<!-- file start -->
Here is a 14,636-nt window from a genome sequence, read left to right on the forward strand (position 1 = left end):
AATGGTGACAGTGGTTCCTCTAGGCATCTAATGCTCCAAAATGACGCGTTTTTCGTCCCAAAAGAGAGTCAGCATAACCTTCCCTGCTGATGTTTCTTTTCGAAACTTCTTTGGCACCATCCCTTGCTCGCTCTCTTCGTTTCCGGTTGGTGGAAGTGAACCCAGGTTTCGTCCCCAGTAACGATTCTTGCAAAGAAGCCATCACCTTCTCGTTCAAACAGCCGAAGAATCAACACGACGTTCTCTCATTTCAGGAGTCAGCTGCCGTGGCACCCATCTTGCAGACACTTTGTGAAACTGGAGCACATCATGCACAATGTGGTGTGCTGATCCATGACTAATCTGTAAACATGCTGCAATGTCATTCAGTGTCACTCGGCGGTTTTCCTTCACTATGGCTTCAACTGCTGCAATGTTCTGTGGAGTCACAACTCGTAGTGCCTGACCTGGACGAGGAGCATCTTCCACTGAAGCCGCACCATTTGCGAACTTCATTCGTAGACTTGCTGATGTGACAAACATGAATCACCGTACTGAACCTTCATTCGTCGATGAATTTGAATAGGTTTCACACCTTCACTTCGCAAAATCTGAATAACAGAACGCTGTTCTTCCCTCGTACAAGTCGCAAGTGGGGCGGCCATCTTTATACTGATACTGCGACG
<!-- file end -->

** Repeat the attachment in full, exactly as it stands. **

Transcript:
Here is a 14,636-nt window from a genome sequence, read left to right on the forward strand (position 1 = left end):
AATGGTGACAGTGGTTCCTCTAGGCATCTAATGCTCCAAAATGACGCGTTTTTCGTCCCAAAAGAGAGTCAGCATAACCTTCCCTGCTGATGTTTCTTTTCGAAACTTCTTTGGCACCATCCCTTGCTCGCTCTCTTCGTTTCCGGTTGGTGGAAGTGAACCCAGGTTTCGTCCCCAGTAACGATTCTTGCAAAGAAGCCATCACCTTCTCGTTCAAACAGCCGAAGAATCAACACGACGTTCTCTCATTTCAGGAGTCAGCTGCCGTGGCACCCATCTTGCAGACACTTTGTGAAACTGGAGCACATCATGCACAATGTGGTGTGCTGATCCATGACTAATCTGTAAACATGCTGCAATGTCATTCAGTGTCACTCGGCGGTTTTCCTTCACTATGGCTTCAACTGCTGCAATGTTCTGTGGAGTCACAACTCGTAGTGCCTGACCTGGACGAGGAGCATCTTCCACTGAAGCCGCACCATTTGCGAACTTCATTCGTAGACTTGCTGATGTGACAAACATGAATCACCGTACTGAACCTTCATTCGTCGATGAATTTGAATAGGTTTCACACCTTCACTTCGCAAAATCTGAATAACAGAACGCTGTTCTTCCCTCGTACAAGTCGCAAGTGGGGCGGCCATCTTTATACTGATACTGCGACG